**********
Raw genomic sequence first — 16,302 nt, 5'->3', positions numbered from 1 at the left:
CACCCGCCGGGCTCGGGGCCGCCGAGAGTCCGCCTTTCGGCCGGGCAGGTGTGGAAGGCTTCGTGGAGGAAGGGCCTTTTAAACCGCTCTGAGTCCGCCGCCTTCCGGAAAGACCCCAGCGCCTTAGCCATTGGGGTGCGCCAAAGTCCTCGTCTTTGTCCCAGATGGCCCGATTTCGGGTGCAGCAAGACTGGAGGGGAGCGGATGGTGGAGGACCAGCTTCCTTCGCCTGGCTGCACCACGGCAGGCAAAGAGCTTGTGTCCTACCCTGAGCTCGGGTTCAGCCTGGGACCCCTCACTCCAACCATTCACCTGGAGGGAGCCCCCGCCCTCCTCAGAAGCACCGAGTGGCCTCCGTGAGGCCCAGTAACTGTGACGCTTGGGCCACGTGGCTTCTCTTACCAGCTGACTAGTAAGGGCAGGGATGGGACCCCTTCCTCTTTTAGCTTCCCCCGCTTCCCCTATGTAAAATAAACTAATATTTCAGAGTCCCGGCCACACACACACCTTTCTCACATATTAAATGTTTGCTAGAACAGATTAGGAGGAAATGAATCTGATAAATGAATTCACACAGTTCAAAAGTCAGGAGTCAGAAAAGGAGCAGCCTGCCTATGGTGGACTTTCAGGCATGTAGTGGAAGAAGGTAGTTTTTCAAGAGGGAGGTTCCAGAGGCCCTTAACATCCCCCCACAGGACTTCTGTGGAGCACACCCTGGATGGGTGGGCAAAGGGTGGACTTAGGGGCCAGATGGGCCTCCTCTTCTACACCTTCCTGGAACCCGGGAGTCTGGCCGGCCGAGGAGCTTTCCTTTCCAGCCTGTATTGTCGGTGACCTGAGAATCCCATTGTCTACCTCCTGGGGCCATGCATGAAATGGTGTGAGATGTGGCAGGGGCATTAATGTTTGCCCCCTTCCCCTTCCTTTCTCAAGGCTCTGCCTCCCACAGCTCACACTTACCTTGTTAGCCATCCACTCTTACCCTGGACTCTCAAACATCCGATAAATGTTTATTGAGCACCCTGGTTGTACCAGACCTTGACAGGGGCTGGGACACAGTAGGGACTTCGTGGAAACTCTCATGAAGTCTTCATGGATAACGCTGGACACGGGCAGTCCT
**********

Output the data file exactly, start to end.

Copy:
Raw genomic sequence first — 16,302 nt, 5'->3', positions numbered from 1 at the left:
CACCCGCCGGGCTCGGGGCCGCCGAGAGTCCGCCTTTCGGCCGGGCAGGTGTGGAAGGCTTCGTGGAGGAAGGGCCTTTTAAACCGCTCTGAGTCCGCCGCCTTCCGGAAAGACCCCAGCGCCTTAGCCATTGGGGTGCGCCAAAGTCCTCGTCTTTGTCCCAGATGGCCCGATTTCGGGTGCAGCAAGACTGGAGGGGAGCGGATGGTGGAGGACCAGCTTCCTTCGCCTGGCTGCACCACGGCAGGCAAAGAGCTTGTGTCCTACCCTGAGCTCGGGTTCAGCCTGGGACCCCTCACTCCAACCATTCACCTGGAGGGAGCCCCCGCCCTCCTCAGAAGCACCGAGTGGCCTCCGTGAGGCCCAGTAACTGTGACGCTTGGGCCACGTGGCTTCTCTTACCAGCTGACTAGTAAGGGCAGGGATGGGACCCCTTCCTCTTTTAGCTTCCCCCGCTTCCCCTATGTAAAATAAACTAATATTTCAGAGTCCCGGCCACACACACACCTTTCTCACATATTAAATGTTTGCTAGAACAGATTAGGAGGAAATGAATCTGATAAATGAATTCACACAGTTCAAAAGTCAGGAGTCAGAAAAGGAGCAGCCTGCCTATGGTGGACTTTCAGGCATGTAGTGGAAGAAGGTAGTTTTTCAAGAGGGAGGTTCCAGAGGCCCTTAACATCCCCCCACAGGACTTCTGTGGAGCACACCCTGGATGGGTGGGCAAAGGGTGGACTTAGGGGCCAGATGGGCCTCCTCTTCTACACCTTCCTGGAACCCGGGAGTCTGGCCGGCCGAGGAGCTTTCCTTTCCAGCCTGTATTGTCGGTGACCTGAGAATCCCATTGTCTACCTCCTGGGGCCATGCATGAAATGGTGTGAGATGTGGCAGGGGCATTAATGTTTGCCCCCTTCCCCTTCCTTTCTCAAGGCTCTGCCTCCCACAGCTCACACTTACCTTGTTAGCCATCCACTCTTACCCTGGACTCTCAAACATCCGATAAATGTTTATTGAGCACCCTGGTTGTACCAGACCTTGACAGGGGCTGGGACACAGTAGGGACTTCGTGGAAACTCTCATGAAGTCTTCATGGATAACGCTGGACACGGGCAGTCCT